Surf Dog Hangs Ten

Hot Dog Man Bill Connell Prevails in 17-Year Battle with Sacramento

Bill Connell
Paul Wellman

It took someone as improbable as Santa Barbara’s Hot Dog Man, Bill Connell, to achieve the impossible in Sacramento. At a time when the governor and the Legislature have been pathologically deadlocked over major spending bills, water policy reform, and prison safety issues, Bill Connell managed to win unanimous support for a bill that restored an ancient and archaic tax break designed to help military veterans who make their livings as itinerant vendors.

Connell’s path was far from easy, however. For the past 17 years, the former pugilist and Vietnam-era vet has been taking his case to the State Franchise Board and any legislative committee that would give him the time of day. To all outward appearances, Connell’s was a lost cause, and he was a colorful, scrappy Don Quixote forever tilting at the impenetrable windmill of an indifferent state bureaucracy. But in the midst of the worst budget crisis in state history, Connell managed to win approval to have the tax break restored, amazingly winning unanimous votes in both the Assembly and the Senate.

For a period, it appeared that Governor Arnold Schwarzenegger might veto the measure as part of his showdown with the Legislature. The governor had threatened to veto any and all legislation that came before him unless the legislators could break their stalemate over water and prison reform. Although no such breakthrough has taken place, water talks between the warring factions managed to make enough incremental progress for the governor to relent on his threat.

To win passage, Connell’s bill was trimmed down to bare bones and given a two-year sunset clause to determine its true fiscal impact on state coffers. But for the time being, state bean counters estimate this tax break for itinerant vendors will cost about $25,000 in potential revenue. Connell, however, estimates that it will make a huge difference in the lives of untold veterans like himself, who might otherwise wind up on welfare.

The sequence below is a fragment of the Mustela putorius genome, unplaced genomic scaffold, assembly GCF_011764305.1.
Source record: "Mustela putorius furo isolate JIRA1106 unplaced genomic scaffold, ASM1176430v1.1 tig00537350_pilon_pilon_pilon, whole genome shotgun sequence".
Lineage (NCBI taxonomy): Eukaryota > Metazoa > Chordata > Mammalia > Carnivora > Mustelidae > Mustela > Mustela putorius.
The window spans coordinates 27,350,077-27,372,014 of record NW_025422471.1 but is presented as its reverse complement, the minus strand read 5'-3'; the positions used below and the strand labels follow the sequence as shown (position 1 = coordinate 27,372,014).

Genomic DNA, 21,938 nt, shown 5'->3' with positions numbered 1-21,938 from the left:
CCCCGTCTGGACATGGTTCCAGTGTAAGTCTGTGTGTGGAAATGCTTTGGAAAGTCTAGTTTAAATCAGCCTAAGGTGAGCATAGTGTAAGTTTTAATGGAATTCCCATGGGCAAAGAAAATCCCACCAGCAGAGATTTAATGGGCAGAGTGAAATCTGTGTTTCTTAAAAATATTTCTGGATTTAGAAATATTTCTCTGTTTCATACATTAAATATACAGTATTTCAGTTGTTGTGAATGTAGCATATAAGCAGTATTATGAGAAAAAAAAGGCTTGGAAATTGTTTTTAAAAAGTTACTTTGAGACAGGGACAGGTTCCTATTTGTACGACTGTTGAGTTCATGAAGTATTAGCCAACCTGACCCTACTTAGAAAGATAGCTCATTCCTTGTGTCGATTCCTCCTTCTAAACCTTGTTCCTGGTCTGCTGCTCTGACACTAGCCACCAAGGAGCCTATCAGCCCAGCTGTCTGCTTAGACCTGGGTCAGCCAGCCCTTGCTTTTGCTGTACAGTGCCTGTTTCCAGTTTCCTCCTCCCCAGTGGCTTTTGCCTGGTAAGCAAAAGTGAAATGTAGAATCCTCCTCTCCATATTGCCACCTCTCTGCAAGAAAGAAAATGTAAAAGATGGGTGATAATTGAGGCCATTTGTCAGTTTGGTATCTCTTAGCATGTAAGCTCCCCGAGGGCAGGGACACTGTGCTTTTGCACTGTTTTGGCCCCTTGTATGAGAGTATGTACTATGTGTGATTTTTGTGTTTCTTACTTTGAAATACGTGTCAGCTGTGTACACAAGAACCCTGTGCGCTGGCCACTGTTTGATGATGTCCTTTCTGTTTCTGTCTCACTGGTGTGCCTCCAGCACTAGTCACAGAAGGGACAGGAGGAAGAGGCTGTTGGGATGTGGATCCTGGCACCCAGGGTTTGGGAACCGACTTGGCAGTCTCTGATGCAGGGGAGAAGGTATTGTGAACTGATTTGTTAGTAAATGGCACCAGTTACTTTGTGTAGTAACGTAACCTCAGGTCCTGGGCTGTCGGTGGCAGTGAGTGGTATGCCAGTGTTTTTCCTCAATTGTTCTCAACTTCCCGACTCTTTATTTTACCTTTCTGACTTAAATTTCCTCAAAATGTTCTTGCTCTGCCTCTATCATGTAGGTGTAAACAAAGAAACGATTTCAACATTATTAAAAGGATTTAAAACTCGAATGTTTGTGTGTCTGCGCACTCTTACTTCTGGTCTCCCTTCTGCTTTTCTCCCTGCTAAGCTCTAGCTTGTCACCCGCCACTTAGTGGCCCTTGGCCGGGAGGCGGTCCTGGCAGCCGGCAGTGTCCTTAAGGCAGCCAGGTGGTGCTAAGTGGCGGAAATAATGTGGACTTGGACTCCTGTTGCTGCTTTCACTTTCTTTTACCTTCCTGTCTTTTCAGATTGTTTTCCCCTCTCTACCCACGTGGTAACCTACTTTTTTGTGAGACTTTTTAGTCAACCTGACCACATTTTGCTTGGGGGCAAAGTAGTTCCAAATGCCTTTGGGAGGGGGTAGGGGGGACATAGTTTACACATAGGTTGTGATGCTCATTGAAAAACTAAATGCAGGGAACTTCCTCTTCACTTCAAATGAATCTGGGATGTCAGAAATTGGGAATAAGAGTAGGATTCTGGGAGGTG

To celebrate his victory, Connell held a free hot dog party at his Carpinteria Surf Dog stand Thursday morning, at which State Senator Jeff Denham, chair of the Senate Affairs Committee, said a few choice words exclaiming over Connell’s tenacity, endurance, and restraint. A gregarious and friendly public figure, Connell is also known to have a short fuse and a sharp tongue. But throughout his legislative ordeal, Connell was never asked to leave an official proceeding.

Although other organizations are credited for lobbying on behalf of the bill, staff members of the Veterans Affairs Committee are quick to acknowledge the measure would have gone nowhere without Connell’s persistence and determination. In Sacramento, Connell is now well known throughout the halls of power as “The Hot Dog Man.” As compelling as it was unlikely, Connell’s victory managed to bring together political arch rivals Pedro Nava and Salud Carbajal – State Assemblymember and 1st District county supervisor, respectively – who both showed up to celebrate. Neither betrayed any of the personal and political animus they feel for each other. Carbajal had submitted letters on Connell’s behalf over the years, and Nava’s staff had worked closely with Connell as well.

Some of Connell’s friends wonder what will occupy the Hot Dog Man’s focus and energies now that his legislative quest is complete. But for Connell, it’s the start of a brand new chapter. Now, he said, he will petition the state to be paid back the taxes he said he should never have paid in the first place.


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